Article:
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Ralph Macchio Remembers An Embarrasingly Bad Pitch For A Karate Kid-Rocky Crossover

Ralph Macchio's career spans decades, yet there's one role that just keeps coming back. As Daniel LaRusso, the actor became a global sensation; the connection to "The Karate Kid" franchise continued with the '80s trilogy wrapping up the character's story. For years, fans have clamored for more of the original franchise characters — especially the heroic Daniel. "Cobra Kai" successfully resumes the story of LaRusso, along with a few familiar faces from the past.

While the world might have been enamored by "The Karate Kid," the actor was intent on hiding it from his children. Macchio revealed his son learned about that period through old teen magazines like Tiger Beat. "He comes running in the house with fistfuls of these teen magazines to his older sister and says, "Dad was huge and we missed it," Macchio said during NPR's "Wait Wait... Don't Tell Me!."

The attention isn't all bad — giving Macchio a chance to revisit the professional and private moments of his life. His upcoming memoir, "Waxing On: The Karate Kid and Me," reflects on his time as the original "Karate Kid," as well as bringing back the role for the hit Netflix series. Among the stories is a surprising crossover pitch that could have connected two iconic underdogs.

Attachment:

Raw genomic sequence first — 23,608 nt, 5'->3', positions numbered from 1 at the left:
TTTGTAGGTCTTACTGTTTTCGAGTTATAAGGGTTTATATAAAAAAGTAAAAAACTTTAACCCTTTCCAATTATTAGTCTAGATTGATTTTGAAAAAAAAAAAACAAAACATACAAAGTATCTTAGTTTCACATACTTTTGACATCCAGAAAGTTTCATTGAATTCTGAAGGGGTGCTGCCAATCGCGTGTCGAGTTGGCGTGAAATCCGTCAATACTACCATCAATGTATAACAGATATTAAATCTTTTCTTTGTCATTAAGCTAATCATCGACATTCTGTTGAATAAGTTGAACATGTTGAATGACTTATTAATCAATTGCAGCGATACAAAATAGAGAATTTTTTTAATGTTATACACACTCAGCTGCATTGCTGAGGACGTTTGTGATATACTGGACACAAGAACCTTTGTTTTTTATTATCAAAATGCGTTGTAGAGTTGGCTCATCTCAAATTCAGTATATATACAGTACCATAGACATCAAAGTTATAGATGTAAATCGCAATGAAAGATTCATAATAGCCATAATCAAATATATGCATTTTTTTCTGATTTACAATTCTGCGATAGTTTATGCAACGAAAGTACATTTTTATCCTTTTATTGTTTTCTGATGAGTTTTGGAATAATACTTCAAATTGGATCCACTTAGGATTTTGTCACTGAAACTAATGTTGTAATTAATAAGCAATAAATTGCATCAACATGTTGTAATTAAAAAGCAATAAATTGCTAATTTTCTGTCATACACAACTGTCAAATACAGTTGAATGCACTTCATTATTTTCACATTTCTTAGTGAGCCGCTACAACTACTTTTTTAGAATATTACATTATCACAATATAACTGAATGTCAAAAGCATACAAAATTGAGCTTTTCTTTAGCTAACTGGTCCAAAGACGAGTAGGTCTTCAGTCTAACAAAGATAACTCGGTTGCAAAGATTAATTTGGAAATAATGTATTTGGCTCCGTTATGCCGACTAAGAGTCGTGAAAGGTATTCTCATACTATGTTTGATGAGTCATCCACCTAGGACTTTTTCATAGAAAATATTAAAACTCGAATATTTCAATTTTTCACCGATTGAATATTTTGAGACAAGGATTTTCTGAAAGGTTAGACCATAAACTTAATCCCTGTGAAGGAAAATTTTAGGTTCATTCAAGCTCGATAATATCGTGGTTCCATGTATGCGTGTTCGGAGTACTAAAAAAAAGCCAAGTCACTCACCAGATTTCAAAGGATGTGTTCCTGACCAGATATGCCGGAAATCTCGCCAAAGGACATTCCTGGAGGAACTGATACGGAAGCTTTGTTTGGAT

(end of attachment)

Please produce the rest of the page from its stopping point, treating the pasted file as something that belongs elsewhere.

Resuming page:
A film could have brought Rocky and Daniel LaRusso together

Numerous pitches came about after "The Karate Kid" proved a box office success; for Ralph Macchio, that meant a barrage of offers related to LaRusso. One pitch, in particular, stands above the rest thanks to a ludicrous premise; what if Rocky Balboa and Daniel LaRusso teamed up? The pairing would have seen the duo — both with a child of their own — training fighters. Somehow the film would find a way to bridge the gap between their east coast and west coast locations.

According to an EW exclusive excerpt, the memoir states it all happened during a lunch devoted entirely to another project. Having John Avildsen, director of both "Rocky" and "The Karate Kid," in attendance gave a screenwriter the opportunity to strike with the big idea. It didn't hurt that the franchise was coming off its fourth film, starring future Academy Award winner Hilary Swank.

According to the actor, a response was slow in coming from Avildsen, execs, and himself. "My mind raced to gather visions of Stallone and me running through the slums of Newark," Macchio writes. The silence was broken by Avildsen — who laughed before telling those in attendance that it was "a forced idea." Apparently, the idea was scrapped after that, with no other mentions to be found.